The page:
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‘Natural Immunity Is Really Better’: New Israeli Study Fuels Debate On Vaccination Versus Natural Immunity

(Photo by Fatima Shbair/Getty Images)

Dylan Housman Healthcare Reporter
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A new study of the power of COVID-19 natural immunity versus the protection provided by vaccines is igniting further debate among scientists on how to assess risk from the virus.

The observational study of more than 700,000 Israelis, which hasn’t yet been peer-reviewed, compared three groups: those who hadn’t been infected and received two doses of Pfizer’s COVID-19 vaccine, those who had been infected and were completely unvaccinated and individuals who were previously infected and received one dose of the vaccine. The researchers found that uninfected vaccine recipients were 13 times more likely to experience a breakthrough infection than those who were previously infected.

“It’s a textbook example of how natural immunity is really better than vaccination,” Charlotte Thålin, a physician and immunology researcher at Danderyd Hospital and the Karolinska Institute in Stockholm, Sweden, told Science Magazine. “To my knowledge, it’s the first time [this] has really been shown in the context of COVID-19.”

Prior research has indicated that natural immunity to COVID-19 is strong, but no research has definitely shown that it is more protective than getting vaccinated up to this point.

The increased protection found in the study extended beyond reinfection, as natural immunity was also found to lead to fewer symptomatic cases and hospitalizations as well. The researchers also concluded that individuals who received one dose of the Pfizer vaccine in addition to recovering from previous infection had the highest level of protection of the three groups.

Data was pulled from Israel between June 1 and August 14, when the Delta variant was dominant in the country. The variant is currently driving a spike in cases and deaths in the United States. It is believed to be the largest real-world study conducted during the pandemic comparing natural immunity to vaccine protection. (RELATED: Poll: Anxiety Over COVID-19 At Highest Point Since Winter)

“The differences are huge,” added Thålin, although she warned the research couldn’t be considered conclusive. The sample size of hospitalizations in the 32,000-person analysis of the vaccinated group was only eight, and only one among the previously infected. Nobody in the entire study died, signaling that both vaccination and natural immunity provide a substantial amount of protection from death.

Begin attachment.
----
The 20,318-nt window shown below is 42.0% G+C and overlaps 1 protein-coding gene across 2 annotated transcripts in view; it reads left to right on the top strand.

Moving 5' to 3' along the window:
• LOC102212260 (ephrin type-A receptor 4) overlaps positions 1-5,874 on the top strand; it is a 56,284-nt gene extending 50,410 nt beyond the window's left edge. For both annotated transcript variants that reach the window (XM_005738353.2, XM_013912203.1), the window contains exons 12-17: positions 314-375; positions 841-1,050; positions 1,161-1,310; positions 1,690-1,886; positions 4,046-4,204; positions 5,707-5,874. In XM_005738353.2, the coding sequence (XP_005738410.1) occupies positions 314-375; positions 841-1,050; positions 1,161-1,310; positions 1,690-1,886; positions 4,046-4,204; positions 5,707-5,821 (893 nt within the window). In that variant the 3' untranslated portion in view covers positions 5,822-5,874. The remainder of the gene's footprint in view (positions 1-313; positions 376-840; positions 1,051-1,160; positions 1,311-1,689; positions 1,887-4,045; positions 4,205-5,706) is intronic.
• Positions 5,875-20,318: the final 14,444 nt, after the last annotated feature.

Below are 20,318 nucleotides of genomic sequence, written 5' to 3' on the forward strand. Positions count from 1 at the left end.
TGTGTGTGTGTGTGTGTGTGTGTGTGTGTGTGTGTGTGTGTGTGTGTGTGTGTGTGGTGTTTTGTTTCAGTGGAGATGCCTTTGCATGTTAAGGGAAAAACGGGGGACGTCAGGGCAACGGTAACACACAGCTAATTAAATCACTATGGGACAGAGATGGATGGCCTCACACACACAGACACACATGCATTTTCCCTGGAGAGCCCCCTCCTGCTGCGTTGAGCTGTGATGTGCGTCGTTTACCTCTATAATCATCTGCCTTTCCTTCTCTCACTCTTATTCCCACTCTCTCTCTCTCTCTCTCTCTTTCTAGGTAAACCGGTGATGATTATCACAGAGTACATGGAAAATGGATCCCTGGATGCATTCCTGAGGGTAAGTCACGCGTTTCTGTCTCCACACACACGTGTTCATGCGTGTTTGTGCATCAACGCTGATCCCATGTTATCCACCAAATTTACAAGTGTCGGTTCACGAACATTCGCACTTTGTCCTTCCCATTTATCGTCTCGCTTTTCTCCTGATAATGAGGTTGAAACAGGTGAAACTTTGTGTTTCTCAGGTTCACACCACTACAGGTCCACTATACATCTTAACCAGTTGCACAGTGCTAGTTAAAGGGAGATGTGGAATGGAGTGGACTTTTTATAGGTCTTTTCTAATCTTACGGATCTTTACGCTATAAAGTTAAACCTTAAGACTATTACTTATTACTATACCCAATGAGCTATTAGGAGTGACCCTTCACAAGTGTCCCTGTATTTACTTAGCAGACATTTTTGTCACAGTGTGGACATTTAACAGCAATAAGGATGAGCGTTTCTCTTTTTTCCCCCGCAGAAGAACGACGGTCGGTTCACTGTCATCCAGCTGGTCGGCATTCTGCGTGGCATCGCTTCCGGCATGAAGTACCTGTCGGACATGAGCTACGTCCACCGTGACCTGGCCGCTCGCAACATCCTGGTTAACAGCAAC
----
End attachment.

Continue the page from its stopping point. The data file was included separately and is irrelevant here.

Researchers warned that the takeaway from the study should not be that catching COVID-19 is a superior substitute to getting vaccinated, due to the higher level of risk that comes with battling the virus versus getting the shot. “What we don’t want people to say is: ‘All right, I should go out and get infected, I should have an infection party,” Rockefeller University’s Michael Nussenzweig, an immunologist, told Science.

Still, the results are promising for how the world can reach an end to the pandemic. The research could help inform future vaccine mandates by either the government or private entities, which thus far have not differentiated between individuals who have previously been infected with the virus and those who haven’t. It could also influence how vaccine doses are distributed among populations where supply is scarce. (RELATED: Poll: Half Of US Workers Think Workplace Vaccine Mandates Are A Good Idea)

“We continue to underestimate the importance of natural infection immunity … especially when [infection] is recent,” said Scripps Research physician-scientist Eric Topol to Science. “And when you bolster that with one dose of vaccine, you take it to levels you can’t possibly match with any vaccine in the world right now.”